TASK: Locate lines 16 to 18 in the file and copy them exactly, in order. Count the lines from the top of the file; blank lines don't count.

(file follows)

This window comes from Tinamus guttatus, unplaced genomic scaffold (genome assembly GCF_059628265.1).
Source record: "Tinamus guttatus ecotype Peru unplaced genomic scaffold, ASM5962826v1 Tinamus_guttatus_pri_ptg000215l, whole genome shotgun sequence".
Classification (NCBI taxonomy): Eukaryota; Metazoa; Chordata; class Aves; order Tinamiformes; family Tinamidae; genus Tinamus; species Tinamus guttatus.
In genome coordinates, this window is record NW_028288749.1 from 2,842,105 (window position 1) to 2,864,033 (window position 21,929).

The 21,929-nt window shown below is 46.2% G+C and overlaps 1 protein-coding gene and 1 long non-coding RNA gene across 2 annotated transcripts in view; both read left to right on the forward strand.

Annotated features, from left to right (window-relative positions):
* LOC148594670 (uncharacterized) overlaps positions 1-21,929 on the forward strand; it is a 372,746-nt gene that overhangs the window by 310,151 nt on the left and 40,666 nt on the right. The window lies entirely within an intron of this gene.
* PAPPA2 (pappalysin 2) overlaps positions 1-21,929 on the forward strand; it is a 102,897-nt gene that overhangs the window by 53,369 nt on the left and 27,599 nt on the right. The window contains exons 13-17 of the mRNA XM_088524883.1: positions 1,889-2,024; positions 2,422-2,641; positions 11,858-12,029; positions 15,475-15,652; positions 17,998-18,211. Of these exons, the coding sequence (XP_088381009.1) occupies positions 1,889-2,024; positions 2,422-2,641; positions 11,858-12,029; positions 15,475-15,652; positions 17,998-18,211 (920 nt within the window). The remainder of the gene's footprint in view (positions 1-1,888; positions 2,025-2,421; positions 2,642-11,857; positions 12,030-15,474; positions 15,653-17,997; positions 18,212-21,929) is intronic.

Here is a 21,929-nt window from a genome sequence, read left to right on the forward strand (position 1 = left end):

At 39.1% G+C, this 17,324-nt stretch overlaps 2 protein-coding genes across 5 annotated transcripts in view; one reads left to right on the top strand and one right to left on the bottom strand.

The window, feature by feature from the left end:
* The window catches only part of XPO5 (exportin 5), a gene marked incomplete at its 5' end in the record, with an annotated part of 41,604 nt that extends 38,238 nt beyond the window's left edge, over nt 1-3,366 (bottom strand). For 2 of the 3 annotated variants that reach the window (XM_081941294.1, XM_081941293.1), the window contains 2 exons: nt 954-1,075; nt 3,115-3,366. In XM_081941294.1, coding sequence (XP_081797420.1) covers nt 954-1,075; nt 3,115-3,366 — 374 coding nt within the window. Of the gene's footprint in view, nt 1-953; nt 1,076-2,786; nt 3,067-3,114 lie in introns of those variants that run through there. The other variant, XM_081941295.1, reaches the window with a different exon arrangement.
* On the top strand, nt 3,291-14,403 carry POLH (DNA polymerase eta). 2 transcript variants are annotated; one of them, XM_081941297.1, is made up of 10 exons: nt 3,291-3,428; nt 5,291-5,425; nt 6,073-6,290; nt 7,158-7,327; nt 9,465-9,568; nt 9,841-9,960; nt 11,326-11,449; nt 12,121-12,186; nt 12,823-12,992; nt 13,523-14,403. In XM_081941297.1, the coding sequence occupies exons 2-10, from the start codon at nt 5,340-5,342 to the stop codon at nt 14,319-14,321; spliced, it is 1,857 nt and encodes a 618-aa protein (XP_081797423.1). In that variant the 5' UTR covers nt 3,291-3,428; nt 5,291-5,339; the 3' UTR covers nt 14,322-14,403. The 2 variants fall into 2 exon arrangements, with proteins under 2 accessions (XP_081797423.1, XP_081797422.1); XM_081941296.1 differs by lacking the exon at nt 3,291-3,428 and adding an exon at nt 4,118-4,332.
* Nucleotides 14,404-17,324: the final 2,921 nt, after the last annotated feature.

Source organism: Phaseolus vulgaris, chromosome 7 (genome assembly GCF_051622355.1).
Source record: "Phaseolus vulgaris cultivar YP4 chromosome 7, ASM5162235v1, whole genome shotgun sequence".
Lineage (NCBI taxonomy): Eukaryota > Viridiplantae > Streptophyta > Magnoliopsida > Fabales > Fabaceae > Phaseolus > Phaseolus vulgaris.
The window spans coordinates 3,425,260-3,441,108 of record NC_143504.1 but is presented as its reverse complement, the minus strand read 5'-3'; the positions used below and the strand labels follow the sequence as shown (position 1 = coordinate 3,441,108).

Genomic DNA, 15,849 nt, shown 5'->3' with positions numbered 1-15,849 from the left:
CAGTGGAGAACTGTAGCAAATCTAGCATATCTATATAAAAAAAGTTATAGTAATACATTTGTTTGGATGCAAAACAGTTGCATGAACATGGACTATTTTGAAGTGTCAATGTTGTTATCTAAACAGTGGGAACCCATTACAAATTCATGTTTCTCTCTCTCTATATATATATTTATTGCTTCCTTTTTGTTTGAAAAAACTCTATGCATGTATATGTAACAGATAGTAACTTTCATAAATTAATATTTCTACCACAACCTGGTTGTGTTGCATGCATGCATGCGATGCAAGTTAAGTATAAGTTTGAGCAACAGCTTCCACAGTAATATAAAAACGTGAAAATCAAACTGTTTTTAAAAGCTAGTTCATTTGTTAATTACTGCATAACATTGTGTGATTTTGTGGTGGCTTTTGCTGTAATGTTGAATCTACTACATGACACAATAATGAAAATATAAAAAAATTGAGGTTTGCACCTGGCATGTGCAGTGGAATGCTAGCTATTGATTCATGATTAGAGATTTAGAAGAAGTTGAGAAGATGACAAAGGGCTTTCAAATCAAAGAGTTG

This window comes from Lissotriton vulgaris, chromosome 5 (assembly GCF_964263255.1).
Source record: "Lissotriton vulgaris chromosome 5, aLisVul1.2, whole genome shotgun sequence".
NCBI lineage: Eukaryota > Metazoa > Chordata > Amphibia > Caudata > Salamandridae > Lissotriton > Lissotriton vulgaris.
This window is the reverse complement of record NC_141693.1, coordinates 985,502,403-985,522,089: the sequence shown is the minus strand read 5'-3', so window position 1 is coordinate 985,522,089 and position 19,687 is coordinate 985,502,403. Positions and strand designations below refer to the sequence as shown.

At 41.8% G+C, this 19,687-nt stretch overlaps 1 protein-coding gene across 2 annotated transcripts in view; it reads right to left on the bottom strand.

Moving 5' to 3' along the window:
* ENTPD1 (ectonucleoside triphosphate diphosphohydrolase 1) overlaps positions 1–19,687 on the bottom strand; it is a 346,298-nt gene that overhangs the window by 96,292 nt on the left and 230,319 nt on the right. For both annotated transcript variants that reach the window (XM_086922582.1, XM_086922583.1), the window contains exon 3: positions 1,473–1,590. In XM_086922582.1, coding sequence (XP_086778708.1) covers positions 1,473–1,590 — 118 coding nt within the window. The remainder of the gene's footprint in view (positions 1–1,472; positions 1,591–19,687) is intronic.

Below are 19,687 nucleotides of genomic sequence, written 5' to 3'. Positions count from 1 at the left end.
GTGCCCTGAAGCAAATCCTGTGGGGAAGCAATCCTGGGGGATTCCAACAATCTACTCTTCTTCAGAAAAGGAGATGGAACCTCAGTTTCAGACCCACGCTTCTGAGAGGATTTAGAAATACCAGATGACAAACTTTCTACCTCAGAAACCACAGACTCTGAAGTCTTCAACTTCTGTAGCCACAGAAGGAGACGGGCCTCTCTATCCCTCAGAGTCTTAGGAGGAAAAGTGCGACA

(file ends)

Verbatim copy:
Source record: "Phaseolus vulgaris cultivar YP4 chromosome 7, ASM5162235v1, whole genome shotgun sequence".
Lineage (NCBI taxonomy): Eukaryota > Viridiplantae > Streptophyta > Magnoliopsida > Fabales > Fabaceae > Phaseolus > Phaseolus vulgaris.
The window spans coordinates 3,425,260-3,441,108 of record NC_143504.1 but is presented as its reverse complement, the minus strand read 5'-3'; the positions used below and the strand labels follow the sequence as shown (position 1 = coordinate 3,441,108).